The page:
The Central Board of Secondary Education (CBSE) schools in India has just announced a mobile phone ban , echoing similar calls in many other places (from Sri Lanka  to South Korea , from the UK  to the Philippines  to France ) to restrict student access to what are often seen as 'devices of distraction'.
Why then will the World Bank will be kicking off a study next month looking at "The Use of Mobile Phones in Education in Developing Countries"?
While the explosive use of mobile phones in developing countries is well-documented -- and undeniable -- and evidence is emerging that phones are slowly making their way into the hands of teens, just what this might mean for the delivery of education in developing countries is a little less clear. Despite growing hype, there are still precious few widespread examples of the use of phones for education purposes inside or outside of classrooms in developing countries that have been well documented, and fewer still that have been evaluated with any sort of rigor.
This study is intended to help to raise awareness among key decisionmakers in the public, private and civil society sectors about the potential importance of the use of low cost mobile devices -- especially mobile phones -- to help benefit a variety of educational objectives. By documenting the existing landscape of initiatives in this area and emerging 'good practice', it is also hoped that this work will serve as a common base for further analytical work in this area, and inform the impending explosion of development of new hardware, software and business services occurring on mobile devices, to the benefit of these educational objectives.
Much of what has been documented to date falls into one of three categories: (1) advocacy pieces about how phones *could* be used in education; (2) 'studies' of how phones have been used in a small pilot by one teacher somewhere; or (3) conceptual (often academic) discussions of the potential utility of mobile phones within various learning environments (often drawing on rich existing research into the use of PDAs for learning).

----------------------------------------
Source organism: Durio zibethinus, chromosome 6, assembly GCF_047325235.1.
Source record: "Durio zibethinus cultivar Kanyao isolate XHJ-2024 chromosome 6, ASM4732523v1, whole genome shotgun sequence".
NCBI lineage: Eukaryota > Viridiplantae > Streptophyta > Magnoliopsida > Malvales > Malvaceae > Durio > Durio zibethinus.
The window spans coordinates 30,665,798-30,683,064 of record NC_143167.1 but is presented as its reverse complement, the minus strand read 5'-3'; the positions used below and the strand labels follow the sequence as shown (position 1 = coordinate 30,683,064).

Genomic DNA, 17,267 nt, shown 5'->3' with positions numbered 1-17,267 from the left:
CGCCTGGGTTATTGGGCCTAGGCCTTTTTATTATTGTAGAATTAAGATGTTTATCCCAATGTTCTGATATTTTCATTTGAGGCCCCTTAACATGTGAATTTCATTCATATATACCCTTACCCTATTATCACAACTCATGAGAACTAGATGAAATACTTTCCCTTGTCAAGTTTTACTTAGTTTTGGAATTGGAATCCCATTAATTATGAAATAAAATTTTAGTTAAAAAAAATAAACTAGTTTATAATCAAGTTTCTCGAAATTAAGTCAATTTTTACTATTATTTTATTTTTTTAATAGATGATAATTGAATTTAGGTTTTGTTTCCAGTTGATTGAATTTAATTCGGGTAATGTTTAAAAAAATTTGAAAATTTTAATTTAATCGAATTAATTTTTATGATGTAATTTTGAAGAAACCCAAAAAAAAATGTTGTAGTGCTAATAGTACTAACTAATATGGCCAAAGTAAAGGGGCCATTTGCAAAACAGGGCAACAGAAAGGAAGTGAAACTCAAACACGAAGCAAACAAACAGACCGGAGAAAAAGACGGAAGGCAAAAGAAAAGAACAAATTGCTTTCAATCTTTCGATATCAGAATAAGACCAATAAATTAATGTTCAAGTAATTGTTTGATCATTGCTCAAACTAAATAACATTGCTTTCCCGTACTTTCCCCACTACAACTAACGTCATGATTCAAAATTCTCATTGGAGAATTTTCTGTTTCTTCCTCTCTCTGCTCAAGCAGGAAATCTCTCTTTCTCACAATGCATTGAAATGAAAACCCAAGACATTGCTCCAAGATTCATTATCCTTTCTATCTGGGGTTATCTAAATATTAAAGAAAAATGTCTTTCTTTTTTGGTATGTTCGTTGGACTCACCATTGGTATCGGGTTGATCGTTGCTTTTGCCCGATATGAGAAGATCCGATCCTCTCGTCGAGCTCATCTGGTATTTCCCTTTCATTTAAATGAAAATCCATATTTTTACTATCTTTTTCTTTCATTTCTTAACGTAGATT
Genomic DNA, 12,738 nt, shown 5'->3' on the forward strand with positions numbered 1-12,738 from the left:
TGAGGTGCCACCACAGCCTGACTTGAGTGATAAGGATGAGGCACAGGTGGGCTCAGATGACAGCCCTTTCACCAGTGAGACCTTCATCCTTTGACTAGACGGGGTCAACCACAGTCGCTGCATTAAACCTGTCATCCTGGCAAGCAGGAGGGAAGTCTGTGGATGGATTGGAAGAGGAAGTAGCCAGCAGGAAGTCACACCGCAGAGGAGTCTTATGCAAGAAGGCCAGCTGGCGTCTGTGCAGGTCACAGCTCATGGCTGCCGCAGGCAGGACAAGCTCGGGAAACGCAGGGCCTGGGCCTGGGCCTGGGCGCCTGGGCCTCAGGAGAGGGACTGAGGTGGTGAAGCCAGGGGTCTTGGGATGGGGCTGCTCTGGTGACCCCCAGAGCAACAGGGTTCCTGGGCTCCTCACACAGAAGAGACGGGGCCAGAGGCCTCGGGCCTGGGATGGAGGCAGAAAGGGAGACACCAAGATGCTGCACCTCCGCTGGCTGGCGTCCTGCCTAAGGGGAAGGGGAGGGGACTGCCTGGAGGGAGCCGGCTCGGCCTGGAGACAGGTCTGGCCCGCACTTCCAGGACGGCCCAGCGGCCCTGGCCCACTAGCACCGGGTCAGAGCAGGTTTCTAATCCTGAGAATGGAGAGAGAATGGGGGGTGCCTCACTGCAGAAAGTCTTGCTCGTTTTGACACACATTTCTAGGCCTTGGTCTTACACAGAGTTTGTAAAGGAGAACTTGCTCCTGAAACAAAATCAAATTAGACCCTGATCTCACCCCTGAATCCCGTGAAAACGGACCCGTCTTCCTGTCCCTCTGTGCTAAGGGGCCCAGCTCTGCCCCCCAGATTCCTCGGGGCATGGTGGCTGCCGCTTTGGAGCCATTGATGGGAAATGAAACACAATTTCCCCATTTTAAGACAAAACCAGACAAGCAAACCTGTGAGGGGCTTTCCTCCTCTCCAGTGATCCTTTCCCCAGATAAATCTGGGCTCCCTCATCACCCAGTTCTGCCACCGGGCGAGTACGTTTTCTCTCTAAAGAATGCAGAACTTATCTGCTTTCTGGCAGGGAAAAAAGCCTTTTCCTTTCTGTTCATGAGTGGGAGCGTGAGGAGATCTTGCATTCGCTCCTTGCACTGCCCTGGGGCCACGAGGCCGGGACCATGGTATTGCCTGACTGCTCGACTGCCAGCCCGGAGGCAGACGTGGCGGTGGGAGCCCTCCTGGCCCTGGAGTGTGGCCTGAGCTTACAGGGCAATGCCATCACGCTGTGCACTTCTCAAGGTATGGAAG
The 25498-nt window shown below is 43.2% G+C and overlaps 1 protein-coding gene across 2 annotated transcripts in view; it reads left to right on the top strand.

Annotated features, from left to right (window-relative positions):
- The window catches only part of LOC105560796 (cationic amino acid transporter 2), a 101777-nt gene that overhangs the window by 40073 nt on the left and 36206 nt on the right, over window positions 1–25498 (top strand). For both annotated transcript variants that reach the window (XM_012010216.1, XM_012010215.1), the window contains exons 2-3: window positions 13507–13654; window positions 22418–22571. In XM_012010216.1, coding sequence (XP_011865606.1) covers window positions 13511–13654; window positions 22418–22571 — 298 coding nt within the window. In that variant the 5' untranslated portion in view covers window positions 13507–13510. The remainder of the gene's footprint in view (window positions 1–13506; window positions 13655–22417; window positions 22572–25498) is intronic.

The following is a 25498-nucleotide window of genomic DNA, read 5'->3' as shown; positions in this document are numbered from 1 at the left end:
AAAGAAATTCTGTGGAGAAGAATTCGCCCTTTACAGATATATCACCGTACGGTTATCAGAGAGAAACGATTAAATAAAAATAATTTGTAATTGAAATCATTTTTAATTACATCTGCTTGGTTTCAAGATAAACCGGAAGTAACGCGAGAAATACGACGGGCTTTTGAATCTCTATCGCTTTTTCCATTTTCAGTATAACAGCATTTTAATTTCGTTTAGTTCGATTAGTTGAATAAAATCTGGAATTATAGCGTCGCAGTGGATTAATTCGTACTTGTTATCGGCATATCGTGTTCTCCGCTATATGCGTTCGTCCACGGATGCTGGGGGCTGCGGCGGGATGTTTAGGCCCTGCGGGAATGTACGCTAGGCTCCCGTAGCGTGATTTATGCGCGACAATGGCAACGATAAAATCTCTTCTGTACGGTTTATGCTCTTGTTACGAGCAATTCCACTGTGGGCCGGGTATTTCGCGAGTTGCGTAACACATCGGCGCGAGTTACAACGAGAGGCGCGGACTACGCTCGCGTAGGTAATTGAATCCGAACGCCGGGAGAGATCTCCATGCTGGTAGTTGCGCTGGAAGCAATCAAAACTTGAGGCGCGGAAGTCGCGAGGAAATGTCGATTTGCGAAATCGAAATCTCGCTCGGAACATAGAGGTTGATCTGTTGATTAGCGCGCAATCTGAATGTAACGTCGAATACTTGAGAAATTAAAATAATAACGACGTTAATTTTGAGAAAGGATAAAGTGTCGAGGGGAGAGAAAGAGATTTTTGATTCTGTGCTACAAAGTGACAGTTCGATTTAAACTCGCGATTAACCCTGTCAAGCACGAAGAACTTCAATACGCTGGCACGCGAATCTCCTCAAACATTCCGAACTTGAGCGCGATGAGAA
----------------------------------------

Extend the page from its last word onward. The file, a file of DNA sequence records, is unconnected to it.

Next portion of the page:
This study proposes to:
- Map the existing universe of projects and initiatives exploring the use of mobile phones in education, with a specific attention to developing countries.
- Map the existing and potential uses of mobile phones in this regard, comparing and contrasting such uses with other ICT devices, relevant to specific education challenges, needs and contexts found in a number of developing countries
- Document lessons learned so far from key initiatives in this area, proposing tentative guidance for policymakers and various stakeholder groups in this fast moving area.
- Propose a conceptual framework and way forward for further analytical work to aid in the documentation and rigorous impact cost and impact assessment of the use of mobile phones in education.
We'll be using this blog to post preliminary findings for discussion and comment as they are available.
Where are good sources to turn to learn from actual practice? All suggestions are welcome.
This month's on-line Educational Technology debate from infoDev and UNESCO looks at issues related to "Can eBooks Satisfy? Creating Content for ICT-enabled Classrooms" . Angus Scrimgeor , the president of the International Association for Digital Publications, will be facing off against Richard Rowe , the Chair and CEO of the Open Learning Exchange (and former Associate Dean of Harvard’s Graduate School of Education).
Everyone is invited to join in the discussion!